It’s a pretty common trope for movies to ask ‘how far would you go’, but it’s not all that frequent that I’m faced with a movie that asks how far I would go for a painting. The Woman in Gold is a fascinating, if a little unambitious and conventional, film that tackles the true story of Maria Altmann (Helen Mirren) and Randol Schoenberg’s (Ryan Reynolds) legal battle against the country of Austria to reclaim the art stolen from her family by the Nazis.
Early scenes in the movie feel a little slow but once the proceedings move to Austria, things pick up appropriately. The cinematography here is expectedly lavish – and this is even more the case when it comes to the flashback sequences. Tatiana Maslany absolutely kills it as a younger Maria Altmann, but she’s far from the only standout bit of casting for smaller roles in the film. Daniel Brühl has a great turn as an Austrian journalist who takes up Maria’s cause and Charles Dance makes a fun appearance as a lawyer.
The courtroom scenes that dominate the second half of the movie are strong, but where the first half of the movie occasionally feels glacial in its pacing, these scenes almost feel a little rushed. As a consequence, it doesn’t really capitalize as much as it could on the source material.The Woman in Gold could very easily be a movie that has the audience exclaiming ‘well, there’s no way they can pull this off’, but instead settles for the less-exciting ‘well, let’s see how they pull this off’.
Though I quite enjoyed the ideas the film grapples with about how we construct our histories and form relationships with art, this aspect of the film felt a little overshadowed by the written-by-the-victors vibe that permeates the whole affair. Paradoxically, it often condemns the lawyers on the side of the Belvedere but it never really digs into why that particular painting is so allegedly important to Austria’s national psyche.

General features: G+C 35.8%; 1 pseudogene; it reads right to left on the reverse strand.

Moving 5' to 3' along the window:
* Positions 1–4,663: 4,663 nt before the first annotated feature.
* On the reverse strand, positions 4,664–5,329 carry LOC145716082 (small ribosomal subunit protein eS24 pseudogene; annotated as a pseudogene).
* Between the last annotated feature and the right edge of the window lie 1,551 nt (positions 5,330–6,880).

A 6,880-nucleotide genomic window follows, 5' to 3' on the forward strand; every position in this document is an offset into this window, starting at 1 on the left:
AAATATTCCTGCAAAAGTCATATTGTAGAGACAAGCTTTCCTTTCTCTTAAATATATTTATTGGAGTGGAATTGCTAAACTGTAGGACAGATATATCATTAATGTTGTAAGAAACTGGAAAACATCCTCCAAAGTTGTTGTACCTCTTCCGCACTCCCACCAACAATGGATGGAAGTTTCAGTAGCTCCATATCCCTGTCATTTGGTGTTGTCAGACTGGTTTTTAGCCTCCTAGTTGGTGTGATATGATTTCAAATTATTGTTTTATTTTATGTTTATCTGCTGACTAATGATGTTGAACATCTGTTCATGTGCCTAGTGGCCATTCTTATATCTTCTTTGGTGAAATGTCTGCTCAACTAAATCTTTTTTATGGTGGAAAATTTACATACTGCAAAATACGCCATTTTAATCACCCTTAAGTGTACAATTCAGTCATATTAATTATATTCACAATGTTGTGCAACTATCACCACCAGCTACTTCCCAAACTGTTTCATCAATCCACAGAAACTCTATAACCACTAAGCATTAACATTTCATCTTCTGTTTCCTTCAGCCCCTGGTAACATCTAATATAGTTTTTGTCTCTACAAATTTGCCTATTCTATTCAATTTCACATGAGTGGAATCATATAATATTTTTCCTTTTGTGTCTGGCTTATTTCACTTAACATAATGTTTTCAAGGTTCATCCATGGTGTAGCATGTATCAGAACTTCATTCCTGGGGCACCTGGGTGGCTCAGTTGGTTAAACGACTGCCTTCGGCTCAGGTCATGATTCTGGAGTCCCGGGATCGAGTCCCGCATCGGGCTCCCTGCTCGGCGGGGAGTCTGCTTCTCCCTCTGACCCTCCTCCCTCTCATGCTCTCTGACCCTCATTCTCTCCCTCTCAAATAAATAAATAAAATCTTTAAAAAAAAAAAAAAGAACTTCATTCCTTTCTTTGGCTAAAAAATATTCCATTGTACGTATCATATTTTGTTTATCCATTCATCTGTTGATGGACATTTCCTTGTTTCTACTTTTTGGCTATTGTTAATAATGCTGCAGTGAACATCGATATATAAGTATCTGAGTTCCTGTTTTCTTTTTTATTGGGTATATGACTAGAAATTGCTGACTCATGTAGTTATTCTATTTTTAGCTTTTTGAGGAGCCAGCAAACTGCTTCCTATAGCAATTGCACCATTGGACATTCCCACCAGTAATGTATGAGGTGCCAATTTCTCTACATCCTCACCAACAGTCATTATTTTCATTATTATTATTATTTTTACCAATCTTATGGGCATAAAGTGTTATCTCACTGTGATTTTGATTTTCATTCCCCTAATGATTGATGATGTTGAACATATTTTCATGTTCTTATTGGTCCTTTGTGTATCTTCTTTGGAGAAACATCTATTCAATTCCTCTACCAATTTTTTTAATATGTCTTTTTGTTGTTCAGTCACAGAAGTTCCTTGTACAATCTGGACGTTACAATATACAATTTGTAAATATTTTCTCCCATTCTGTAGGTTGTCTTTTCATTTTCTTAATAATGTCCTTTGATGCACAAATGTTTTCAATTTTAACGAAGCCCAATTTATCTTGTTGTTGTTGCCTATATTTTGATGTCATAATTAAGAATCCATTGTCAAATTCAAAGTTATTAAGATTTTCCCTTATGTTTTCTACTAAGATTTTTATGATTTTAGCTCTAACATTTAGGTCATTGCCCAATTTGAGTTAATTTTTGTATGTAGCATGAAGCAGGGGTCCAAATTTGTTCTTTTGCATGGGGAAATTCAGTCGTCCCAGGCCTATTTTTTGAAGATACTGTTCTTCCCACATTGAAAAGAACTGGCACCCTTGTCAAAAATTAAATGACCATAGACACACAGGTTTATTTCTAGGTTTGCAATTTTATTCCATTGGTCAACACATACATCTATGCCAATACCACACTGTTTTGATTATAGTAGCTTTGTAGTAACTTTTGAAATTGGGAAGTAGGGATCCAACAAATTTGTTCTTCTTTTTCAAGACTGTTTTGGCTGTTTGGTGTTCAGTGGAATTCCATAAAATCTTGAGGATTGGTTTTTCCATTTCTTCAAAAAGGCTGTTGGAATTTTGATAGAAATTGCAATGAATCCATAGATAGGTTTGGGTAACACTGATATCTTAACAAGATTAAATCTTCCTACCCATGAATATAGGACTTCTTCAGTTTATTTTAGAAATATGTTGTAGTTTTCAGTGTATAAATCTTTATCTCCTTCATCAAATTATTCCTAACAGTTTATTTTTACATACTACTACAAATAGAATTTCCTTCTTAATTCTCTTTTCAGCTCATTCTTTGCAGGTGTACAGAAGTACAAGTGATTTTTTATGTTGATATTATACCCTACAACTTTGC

I quite enjoyed The Woman in Gold, in spite of the film not going as far as I’d like to have seen it go. There are some minor pacing issues that sometimes rob the film of dramatic energy but strong casting and some gorgeous production values allow it to shine nonetheless.
Film Review Score: THREE AND A HALF STARS (OUT OF FIVE)
Woman in Gold’s special feature offerings are quite nice. There’s a full commentary track for the movie with director Simon Curtis and producer David M. Thompson. Additionally, there’s also a cool ‘making of’ featurette that gives some cool insight into the historical context to the movie and the real life counterparts Mirren and Reynolds portray.
Special Features Review Score: THREE AND A HALF STARS (OUT OF FIVE)
Woman in Gold is available on DVD and Blu-Ray on October 7th.